If information is the driving force behind businesses, why do so many Big Data projects fail? What is holding organizations back from fully utilizing their data?

To answer this we need to look at a report by Pricewaterhouse Coopers (PwC) and Iron Mountain, “How organizations can unlock value and insight from the information they hold,” which surveyed 1,800 senior business leaders in North America and Europe in SMBs with 250 employees and big enterprises with 2,500 employees. The results were astonishing; most organizations – the right talent, technologies, strategies – and are unable to fully utilize their data.

While data risk management and compliance are still important markers to evaluate a business’s success or failure, to gain an edge in a competitive market, it is necessary to put in place a powerful data management strategy.



Why Big Data projects fail

The most common reason for Big Data project failure is the mismatch of expectation and capability. It is not enough to simply capture big data, companies need to use the right talent, tools, solutions and strategies to tap into that data and derive maximum benefit. One sure sign of failure is when an enterprise gets hold of humongous data sets but has neither the skill nor strategy in place to analyze and extract tangible insights from it. According to one Gartner study, here are the top 5 reasons why Big Data projects fail in most companies:

  • Lack of Data Strategy – Any Big Data project that is not based on a carefully outlined plan, execution and deployment strategy is bound to fail. All involved parties must align their priorities and clearly map out the business objectives. It is necessary to first understand the problem, and then work towards a solution.
  • Business Case Evaluation – Most enterprises have joined the Big Data bandwagon by investing in or purchasing Big Data systems, but the percentage of companies that have actually deployed Big Data technology is abysmally low. The fear of ‘being left behind’ has prompted a number of businesses to get into Big Data without fully evaluating the business requirement. It is necessary to understand if at all Big Data is required before investing in it.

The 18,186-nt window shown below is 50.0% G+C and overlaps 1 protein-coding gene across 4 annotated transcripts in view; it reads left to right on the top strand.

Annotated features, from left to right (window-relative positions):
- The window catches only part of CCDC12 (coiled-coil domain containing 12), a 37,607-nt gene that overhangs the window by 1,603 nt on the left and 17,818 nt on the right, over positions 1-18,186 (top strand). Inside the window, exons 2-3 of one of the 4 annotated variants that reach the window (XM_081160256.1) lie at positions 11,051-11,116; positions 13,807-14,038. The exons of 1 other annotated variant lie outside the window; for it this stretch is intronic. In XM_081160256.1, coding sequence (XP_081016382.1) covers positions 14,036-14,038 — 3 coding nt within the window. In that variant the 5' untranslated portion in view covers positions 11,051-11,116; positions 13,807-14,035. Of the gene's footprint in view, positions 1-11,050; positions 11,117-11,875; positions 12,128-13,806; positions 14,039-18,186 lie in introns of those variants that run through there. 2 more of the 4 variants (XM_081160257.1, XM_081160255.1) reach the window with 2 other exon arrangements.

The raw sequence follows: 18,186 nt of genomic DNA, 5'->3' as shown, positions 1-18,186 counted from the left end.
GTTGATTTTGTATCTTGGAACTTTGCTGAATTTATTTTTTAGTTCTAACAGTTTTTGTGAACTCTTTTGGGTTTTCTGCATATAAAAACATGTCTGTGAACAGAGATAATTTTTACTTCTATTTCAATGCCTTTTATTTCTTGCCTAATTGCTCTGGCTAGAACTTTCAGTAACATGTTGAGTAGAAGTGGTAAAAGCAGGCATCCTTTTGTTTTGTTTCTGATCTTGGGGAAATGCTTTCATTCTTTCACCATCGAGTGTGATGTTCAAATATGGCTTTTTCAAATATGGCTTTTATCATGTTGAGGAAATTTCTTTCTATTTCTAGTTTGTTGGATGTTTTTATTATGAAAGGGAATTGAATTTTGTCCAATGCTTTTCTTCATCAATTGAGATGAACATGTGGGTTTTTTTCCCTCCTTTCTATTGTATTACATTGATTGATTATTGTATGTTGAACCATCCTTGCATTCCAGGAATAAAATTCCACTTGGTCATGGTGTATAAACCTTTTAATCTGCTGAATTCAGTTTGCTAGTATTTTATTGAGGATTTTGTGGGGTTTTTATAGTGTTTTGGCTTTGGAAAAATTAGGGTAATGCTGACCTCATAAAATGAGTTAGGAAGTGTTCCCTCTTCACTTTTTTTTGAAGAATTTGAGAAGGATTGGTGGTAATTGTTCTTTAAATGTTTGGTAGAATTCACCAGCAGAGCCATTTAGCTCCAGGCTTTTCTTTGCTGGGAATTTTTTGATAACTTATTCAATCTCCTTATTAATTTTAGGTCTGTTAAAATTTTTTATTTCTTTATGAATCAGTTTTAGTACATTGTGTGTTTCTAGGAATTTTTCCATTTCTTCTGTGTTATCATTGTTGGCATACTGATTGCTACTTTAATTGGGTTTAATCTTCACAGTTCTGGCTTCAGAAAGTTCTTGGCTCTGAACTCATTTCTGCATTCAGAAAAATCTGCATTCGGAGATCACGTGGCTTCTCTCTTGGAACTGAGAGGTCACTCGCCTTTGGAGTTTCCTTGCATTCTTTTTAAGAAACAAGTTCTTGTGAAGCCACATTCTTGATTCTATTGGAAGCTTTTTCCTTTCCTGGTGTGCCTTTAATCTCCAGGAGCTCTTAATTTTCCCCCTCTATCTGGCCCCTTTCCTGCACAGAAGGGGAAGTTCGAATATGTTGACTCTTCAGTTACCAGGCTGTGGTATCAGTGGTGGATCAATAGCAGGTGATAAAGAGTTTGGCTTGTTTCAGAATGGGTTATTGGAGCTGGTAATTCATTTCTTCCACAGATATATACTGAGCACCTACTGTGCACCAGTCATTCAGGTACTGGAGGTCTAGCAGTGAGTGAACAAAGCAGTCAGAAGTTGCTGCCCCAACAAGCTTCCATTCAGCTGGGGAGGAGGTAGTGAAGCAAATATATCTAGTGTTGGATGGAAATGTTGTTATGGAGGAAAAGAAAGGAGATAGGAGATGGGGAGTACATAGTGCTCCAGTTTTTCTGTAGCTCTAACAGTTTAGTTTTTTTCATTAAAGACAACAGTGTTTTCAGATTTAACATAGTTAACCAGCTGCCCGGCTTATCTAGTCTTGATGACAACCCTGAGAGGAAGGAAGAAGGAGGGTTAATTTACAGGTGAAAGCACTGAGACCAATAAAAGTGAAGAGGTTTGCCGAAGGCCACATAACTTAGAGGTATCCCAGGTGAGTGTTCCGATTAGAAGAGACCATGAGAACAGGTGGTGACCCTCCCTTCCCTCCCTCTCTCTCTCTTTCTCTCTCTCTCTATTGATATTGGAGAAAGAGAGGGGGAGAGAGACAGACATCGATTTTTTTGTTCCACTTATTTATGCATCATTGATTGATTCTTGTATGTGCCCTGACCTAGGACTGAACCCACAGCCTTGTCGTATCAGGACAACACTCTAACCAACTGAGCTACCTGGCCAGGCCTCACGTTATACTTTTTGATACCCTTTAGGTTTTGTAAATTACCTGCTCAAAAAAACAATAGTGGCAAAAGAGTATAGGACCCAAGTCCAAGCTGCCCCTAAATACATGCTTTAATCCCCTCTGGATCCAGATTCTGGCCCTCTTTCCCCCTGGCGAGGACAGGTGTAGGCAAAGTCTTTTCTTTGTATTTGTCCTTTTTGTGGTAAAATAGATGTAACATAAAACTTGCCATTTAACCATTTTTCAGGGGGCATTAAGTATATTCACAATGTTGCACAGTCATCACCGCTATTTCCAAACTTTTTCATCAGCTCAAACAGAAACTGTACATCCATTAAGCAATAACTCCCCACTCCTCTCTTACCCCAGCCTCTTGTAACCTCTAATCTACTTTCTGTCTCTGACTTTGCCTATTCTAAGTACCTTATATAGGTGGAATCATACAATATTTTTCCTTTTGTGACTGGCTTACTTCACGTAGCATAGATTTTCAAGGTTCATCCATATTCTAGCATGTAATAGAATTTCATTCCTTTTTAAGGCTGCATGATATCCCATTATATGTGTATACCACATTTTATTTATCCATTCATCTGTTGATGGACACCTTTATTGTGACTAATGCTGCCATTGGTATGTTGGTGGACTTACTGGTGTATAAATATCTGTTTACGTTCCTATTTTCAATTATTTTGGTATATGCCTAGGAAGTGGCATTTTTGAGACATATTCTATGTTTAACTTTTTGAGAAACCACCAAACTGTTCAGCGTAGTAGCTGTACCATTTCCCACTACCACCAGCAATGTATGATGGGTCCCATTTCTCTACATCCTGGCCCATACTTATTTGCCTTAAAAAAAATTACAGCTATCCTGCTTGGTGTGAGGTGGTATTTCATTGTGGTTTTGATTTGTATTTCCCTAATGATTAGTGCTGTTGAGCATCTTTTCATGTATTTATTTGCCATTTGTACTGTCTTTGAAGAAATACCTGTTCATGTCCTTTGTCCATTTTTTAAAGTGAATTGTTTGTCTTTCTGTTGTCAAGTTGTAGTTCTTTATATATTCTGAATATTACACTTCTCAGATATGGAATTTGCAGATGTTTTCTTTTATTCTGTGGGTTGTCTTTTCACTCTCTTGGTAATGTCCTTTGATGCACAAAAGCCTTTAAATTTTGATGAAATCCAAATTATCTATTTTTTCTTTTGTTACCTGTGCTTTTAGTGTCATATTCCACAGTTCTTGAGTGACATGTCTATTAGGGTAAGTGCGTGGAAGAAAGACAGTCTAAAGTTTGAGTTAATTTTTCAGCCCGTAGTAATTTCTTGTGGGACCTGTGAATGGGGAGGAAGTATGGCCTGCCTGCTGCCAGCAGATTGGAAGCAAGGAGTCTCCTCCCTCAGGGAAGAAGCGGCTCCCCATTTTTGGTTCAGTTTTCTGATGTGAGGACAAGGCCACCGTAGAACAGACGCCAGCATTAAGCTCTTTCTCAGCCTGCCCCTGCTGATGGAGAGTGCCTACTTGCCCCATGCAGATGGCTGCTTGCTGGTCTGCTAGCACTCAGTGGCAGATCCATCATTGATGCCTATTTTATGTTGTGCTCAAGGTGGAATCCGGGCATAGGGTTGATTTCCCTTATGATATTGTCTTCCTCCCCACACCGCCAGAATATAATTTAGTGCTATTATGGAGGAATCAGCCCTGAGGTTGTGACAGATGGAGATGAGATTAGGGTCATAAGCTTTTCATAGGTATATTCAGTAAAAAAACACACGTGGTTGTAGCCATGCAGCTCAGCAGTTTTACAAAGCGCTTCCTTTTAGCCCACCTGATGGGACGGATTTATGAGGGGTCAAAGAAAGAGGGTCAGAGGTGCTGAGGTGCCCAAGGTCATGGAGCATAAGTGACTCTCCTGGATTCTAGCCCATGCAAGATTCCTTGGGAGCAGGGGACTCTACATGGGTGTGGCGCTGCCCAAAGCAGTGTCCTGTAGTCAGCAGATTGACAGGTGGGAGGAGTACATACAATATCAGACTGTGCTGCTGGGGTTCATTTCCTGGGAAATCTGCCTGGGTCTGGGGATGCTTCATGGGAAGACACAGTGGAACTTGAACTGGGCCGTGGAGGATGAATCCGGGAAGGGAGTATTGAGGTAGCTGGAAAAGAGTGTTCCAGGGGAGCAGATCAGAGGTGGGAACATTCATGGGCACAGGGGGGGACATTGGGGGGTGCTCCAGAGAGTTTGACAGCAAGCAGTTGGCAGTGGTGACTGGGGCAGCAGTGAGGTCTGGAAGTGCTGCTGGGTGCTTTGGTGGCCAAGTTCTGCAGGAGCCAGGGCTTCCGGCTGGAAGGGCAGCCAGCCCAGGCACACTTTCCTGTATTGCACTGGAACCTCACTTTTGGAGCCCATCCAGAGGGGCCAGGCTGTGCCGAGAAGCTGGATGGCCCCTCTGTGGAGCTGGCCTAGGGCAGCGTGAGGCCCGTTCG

• Leadership Resistance – In a survey of 750 business leaders titled “Only Human: The Emotional Logic of Business Decisions,” Fortune Knowledge Group in collaboration with Gyro, found that 62% decision-makers trust their gut instinct while 61% rely on life experiences; there were very few who factored hard analytics into their decisions. When the top management is set in its methods and reluctant to trust analytics and algorithms, it is difficult to fully utilize the available information.
  • Lack of Skill and Tools – While most companies flounder when it comes to employing the right skills and technology to implement their Big Data projects, some actually go a step further and employ traditional and legacy tools resulting in obvious failure. Since every business is different, it is important to tailor the data strategy as per the company goals and use the right tools and technologies to affect a successful project. Moreover, companies which underestimate the complexity of Data science – a blend of domain, mathematical and statistical knowledge and expertise – either end up hiring people with insufficient skills or do not realize the importance of hiring a data scientist.
  • Poor Communication – Big Data can be intimidating and when the information is shuttling to-and-fro between the data science lab, the management and sales teams, important data can get lost in translation and lost data equals to lost opportunities. It is important to ensure the clarity of the data and any related communication; using visual analytics helps in better presenting relevant insights.

We will talk about some of these failures in our article “Bad Analytics: 5 Places Where Big Data Projects Failed” next week, till then, do check out some of the other articles on our Blog page.

Reach out to us for more information on how you can make your Big Data project succeed.